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I found this poem entitled Flower (花) by Taiwanese poet Bi Guo (碧果) on the MRT:

僅差一步

就是

 

脫去衣裳可以走了

 

Flower

Just one more step

Is

 

The

Beyond

One can leave after shedding one’s garb

I also liked the stylized way the author’s name was written on the poster.

Bi Guo was born in 1932 and is the author of several poetry collections, including A Heartbeat AfternoonA Changing and Unchanging Canary, Corporeal Awareness and Poetry Belongs to Eve. He has also published a collection of essays, a novel and a play. You can hear him reading some of his poems in Chinese below in a video by the Culture Bureau of the Taipei City Government:

 

 

‘Collecting Gods’ by Wu I-Wei 吳億偉的〈撿神〉英文翻譯

lord_guangWu I-Wei (吳億偉) has won numerous awards including the United Daily Press Literary Award for Fiction, the China Times Literary Award for Fiction and Essays, the United Literature Monthly Literary Award for Fiction, and the Liberty Times Lin Rungsan Literary Award for Short Essays. He published his new collection of essays, Motorbike Days (《機車生活》), in 2014 and is now a PhD candidate at the Institute of Chinese Studies at the University of Heidelberg in Germany and regularly reports the latest German literature news for Taiwanese magazines and newspapers. View an excerpt of a previous translation of his work here. This story, ‘Collecting Gods’, won the Jury Short Story Prize at the 30th China Times Literary Awards in 2007. A slightly different version of the original Chinese story can be found here.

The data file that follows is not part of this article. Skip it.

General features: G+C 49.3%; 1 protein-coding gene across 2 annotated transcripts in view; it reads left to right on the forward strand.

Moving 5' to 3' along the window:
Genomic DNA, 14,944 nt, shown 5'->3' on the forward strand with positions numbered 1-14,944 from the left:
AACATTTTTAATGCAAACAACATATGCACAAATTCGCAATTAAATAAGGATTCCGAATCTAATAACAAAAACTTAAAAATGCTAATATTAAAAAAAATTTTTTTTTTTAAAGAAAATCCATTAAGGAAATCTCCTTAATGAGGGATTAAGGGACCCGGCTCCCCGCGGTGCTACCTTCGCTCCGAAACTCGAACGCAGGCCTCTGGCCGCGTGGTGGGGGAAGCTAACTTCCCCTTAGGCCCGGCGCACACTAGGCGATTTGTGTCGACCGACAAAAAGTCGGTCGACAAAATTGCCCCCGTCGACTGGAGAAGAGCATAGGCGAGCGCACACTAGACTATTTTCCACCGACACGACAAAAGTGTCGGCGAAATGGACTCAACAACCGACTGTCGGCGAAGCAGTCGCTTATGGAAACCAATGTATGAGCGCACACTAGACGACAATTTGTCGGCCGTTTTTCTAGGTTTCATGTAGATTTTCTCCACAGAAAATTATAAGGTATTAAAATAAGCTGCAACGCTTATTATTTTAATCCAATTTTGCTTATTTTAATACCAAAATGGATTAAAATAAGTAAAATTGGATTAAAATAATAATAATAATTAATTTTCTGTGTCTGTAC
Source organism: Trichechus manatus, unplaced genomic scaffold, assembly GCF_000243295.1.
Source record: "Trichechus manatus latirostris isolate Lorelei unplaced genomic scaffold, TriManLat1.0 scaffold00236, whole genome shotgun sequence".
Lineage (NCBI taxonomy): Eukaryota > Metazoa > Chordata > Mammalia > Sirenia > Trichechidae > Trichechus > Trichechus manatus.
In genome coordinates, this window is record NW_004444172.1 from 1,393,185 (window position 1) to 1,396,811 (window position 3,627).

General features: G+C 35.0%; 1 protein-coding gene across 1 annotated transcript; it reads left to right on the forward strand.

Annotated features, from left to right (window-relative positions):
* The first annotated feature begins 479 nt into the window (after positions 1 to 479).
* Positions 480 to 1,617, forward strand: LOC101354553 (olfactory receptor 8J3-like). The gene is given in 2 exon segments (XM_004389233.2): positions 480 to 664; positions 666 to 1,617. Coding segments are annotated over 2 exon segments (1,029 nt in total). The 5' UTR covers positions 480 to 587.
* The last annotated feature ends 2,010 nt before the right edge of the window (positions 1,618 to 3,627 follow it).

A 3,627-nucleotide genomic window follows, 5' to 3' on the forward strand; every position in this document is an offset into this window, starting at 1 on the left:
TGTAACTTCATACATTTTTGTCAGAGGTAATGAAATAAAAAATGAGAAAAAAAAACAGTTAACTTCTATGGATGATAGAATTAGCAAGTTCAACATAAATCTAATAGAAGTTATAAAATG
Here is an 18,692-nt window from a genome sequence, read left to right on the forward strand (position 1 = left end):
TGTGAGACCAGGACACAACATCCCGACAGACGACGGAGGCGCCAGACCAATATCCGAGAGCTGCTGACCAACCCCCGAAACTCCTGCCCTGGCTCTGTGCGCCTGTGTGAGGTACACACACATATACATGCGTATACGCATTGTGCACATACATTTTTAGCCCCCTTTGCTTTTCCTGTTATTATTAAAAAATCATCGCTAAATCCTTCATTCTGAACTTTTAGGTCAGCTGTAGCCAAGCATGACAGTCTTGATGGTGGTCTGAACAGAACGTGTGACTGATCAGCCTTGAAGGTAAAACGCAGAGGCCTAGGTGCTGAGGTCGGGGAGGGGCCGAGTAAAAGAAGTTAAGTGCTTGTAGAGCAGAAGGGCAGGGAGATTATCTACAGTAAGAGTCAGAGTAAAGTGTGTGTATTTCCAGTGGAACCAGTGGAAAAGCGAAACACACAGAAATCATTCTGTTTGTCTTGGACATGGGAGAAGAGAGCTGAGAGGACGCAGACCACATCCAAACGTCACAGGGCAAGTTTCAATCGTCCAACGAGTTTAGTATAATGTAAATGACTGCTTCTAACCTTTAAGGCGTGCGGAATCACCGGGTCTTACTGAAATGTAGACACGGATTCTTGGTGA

The outside of the embankment was still a deep green in early autumn, the only exception being the cotton-like gray of the miscanthus ears, spreading out in a continuous unbroken strip of their own, the branches appearing a lot softer when in the wind. Amidst the rustling of the leaves and grass, one could hear a clacking sound, like something was rolling toward the riverside. Pushing aside the undergrowth as she went, an old hunch-backed woman dragged a ragged looking old pram along the ground. The frilly lace on it had already gone black and it was full of plastic bottles and sheets of used paper. She looked hesitantly in all directions as she made her way onward, her body lowered to enable her easier access to the ground. The rickety wheels continued to clack as she made her way along the riverbank searching for anything of value. Behind her ran a line of corrugated iron shacks and across a few loofah trellises, was a small path, cut out among the weeds, leading to a little temple, with a roof of red glazed tiles and mottled yellow walls with several scars, as if marked by lightning. The door was wide enough for a person to pass through with their arms outstretched and the statues of the lords of the three realms – the heavens, the earth and the waters – stood fixed on a platform under the roof, golden crowns on their heads and beards down to their chests, each holding a tablet underlining their divine authority, clothed in official garb of glistening divine gold. Continue reading